Never the Same Night Twice: Human Nature Finds Endless Inspiration from Its Vegas Audiences
Posted by Andrew C on Tuesday, January 28th, 2014
A reporter once asked baseball legend Joe DiMaggio why he hustled on every single play—even in games where the outcome seemed long since determined. “Because there’s always some kid who may be seeing me for the first time,” he answered. “I owe him my best.”
This philosophy is a pretty useful one for any performer, but it seems particularly fitting for a headlining Las Vegas act like Human Nature. When the tour bus goes in the garage and your show settles in on a single stage—there is still one thing that makes every night unique.
“It’s the audience,” says Phil Burton. “You know, we’re in the same venue playing mostly the same songs each night, and that could potentially get a little boring for some performers. But the audience just brings a new energy every night, and we feed off of that. It’s one of the really positive things about being here in Las Vegas—the audience is always changing.”
“I mean, there are also some faces we see all the time,” adds Toby Allen. “There’s one girl that’s seen our show at least 40 times I think [laughs]. But certainly compared to touring back in Australia—where we’ve had such a long career—in Vegas, we start off a show knowing there’s a lot of people in the crowd who’ve never heard of us or seen us perform. And it’s extremely rewarding to see those people enjoying it and singing along by the end of the night.”
In the music world, the word “dedication” often elicits images of tortured artists—sweat-stained and serious—slaving away in the studio trying to dig a tone, a rhythm, or a piece of choreography out of their souls and into the universe. But along with dedication to the work itself, there is also the sometimes-overlooked idea of being dedicated to one’s audience. That doesn’t mean bending to the will of your established fans, either. It means being driven to put on an inspired, memorable, and emotionally satisfying show for the people who’ve paid to see you.
“That’s certainly a part of what’s made us the perfectionists we are,” Andrew Tierney says. “Every show has to be tight. From the audience perspective, I think there’s a thing when you’re going to see a vocal group– there are four different people and four different personalities to account for, and you don’t want it all to be dominated by any one person. And I think, to be able to structure that dynamic, you really do need to put some thought into how it will all go together. It’d be easy for one person to just go freestyle for a while. But if all four people go freestyle and just do what they want to do, it’ll just become a mess. So I think we just learned to structure ourselves and think of the impact of what we say, how we perform, what songs go where. It’s very much an art form that we feel we’re still working on. But we’ve gotten to the point where we feel we know how to craft a great show night after night.”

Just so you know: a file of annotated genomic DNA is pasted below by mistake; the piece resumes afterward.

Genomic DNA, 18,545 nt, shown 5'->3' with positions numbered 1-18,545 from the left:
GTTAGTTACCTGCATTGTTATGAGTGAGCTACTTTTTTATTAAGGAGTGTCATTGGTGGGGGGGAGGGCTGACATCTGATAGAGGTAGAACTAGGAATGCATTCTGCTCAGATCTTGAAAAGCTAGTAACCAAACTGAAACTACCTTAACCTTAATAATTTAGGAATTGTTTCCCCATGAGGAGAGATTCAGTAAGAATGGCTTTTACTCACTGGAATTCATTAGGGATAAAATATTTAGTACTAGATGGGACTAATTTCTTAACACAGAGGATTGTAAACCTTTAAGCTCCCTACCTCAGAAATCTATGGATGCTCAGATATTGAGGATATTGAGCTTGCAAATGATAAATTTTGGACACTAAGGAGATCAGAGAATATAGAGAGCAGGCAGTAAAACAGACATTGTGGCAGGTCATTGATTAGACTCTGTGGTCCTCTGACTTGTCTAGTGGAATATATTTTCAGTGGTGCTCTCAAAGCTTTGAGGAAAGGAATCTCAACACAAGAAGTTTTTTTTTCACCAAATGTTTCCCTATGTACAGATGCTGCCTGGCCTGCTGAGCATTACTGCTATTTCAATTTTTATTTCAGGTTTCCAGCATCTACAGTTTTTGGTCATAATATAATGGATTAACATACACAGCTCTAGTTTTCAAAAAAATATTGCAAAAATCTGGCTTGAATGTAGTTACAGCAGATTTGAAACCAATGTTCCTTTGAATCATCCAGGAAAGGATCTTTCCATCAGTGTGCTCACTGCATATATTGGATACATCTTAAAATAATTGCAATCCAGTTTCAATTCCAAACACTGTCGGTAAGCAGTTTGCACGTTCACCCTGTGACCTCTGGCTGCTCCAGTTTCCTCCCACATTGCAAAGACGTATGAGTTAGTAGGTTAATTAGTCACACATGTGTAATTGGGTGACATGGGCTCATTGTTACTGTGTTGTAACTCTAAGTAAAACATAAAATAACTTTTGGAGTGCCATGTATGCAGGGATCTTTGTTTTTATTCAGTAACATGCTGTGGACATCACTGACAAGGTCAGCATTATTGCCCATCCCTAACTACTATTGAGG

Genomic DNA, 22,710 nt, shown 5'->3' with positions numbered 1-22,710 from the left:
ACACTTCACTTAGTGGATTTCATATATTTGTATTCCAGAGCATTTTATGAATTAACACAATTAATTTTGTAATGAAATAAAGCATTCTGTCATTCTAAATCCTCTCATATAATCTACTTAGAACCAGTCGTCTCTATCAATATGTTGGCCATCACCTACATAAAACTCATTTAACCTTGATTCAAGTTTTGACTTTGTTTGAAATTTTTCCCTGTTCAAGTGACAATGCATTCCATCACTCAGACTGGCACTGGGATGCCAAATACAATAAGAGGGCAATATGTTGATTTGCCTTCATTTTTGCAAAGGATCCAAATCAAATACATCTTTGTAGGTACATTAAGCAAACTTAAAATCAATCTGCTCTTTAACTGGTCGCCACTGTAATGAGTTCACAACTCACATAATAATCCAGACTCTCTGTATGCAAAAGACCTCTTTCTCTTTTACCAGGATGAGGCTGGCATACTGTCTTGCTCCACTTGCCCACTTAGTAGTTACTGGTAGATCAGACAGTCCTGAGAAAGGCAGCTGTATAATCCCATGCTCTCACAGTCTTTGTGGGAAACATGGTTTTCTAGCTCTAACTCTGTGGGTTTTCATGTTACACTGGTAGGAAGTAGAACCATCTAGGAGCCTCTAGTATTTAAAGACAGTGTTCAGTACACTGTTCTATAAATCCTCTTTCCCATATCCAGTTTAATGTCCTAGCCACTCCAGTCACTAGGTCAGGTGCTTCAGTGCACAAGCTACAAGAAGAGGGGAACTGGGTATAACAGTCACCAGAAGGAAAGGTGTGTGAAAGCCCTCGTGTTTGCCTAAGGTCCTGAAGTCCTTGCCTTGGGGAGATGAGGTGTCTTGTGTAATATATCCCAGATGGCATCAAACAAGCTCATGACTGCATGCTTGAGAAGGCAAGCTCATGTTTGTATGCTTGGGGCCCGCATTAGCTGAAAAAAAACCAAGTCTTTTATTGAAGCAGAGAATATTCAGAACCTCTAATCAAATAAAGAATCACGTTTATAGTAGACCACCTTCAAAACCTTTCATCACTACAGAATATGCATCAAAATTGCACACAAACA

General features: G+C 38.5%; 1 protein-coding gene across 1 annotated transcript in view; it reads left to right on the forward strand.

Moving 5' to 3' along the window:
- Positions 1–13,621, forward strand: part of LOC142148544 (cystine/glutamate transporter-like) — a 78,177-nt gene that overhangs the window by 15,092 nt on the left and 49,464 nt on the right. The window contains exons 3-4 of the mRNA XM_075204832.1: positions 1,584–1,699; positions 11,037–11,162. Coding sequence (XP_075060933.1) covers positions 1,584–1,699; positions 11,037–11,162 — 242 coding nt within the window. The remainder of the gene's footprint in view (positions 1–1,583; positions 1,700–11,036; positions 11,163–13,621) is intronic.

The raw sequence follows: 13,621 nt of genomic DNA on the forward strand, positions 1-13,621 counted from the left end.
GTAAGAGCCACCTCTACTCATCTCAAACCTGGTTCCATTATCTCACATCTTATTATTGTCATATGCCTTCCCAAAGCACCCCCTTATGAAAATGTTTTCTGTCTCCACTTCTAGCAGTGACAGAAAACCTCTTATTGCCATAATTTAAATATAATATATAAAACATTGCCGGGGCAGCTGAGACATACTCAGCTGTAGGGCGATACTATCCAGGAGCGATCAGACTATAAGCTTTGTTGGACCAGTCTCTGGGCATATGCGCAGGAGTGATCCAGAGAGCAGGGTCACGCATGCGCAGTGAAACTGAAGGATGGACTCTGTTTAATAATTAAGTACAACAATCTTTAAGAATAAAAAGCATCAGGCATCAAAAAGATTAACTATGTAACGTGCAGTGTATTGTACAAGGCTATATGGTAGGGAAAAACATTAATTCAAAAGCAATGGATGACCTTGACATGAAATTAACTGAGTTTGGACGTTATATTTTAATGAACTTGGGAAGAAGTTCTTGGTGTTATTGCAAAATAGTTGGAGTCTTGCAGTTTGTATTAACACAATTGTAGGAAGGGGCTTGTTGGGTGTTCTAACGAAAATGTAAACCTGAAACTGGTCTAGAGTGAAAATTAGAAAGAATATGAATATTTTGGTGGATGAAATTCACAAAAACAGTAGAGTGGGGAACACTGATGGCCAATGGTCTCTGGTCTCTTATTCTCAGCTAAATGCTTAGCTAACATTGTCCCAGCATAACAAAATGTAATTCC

Still, whether it’s the Blue Man Group or Britney Spears, people will often look at Vegas performers and ask, “How do you stay motivated? How do you avoid the sense of routine?” Human Nature has been a staple at the Venetian for more than a year now, singing Motown classics that—in some cases—they’ve been performing for the better part of a decade. And yet, if you see their show tonight, you might guess that it was a one-off event—perfected and performed with the excitement of a group just discovering the magic of these songs themselves.
Here’s how Michael Tierney explains it.
“I think just part of being a singer or being a performer is when you have the chance to sing these songs—and they’re such great songs—it’s not hard to get yourself inspired to want to do a great job. They’re so enjoyable to sing, and when you see the response of the audience each night—people really loving the versions we do– it only lifts you up higher. So every night I feel lucky that I get a chance to do something I love. You have to remind yourself of that sometimes, if you’re feeling a bit tired or not feeling quite up to it on any given night. You have to say, ‘Well, I am doing something I love, and it’s making people happy.’ So it’s always worth it.”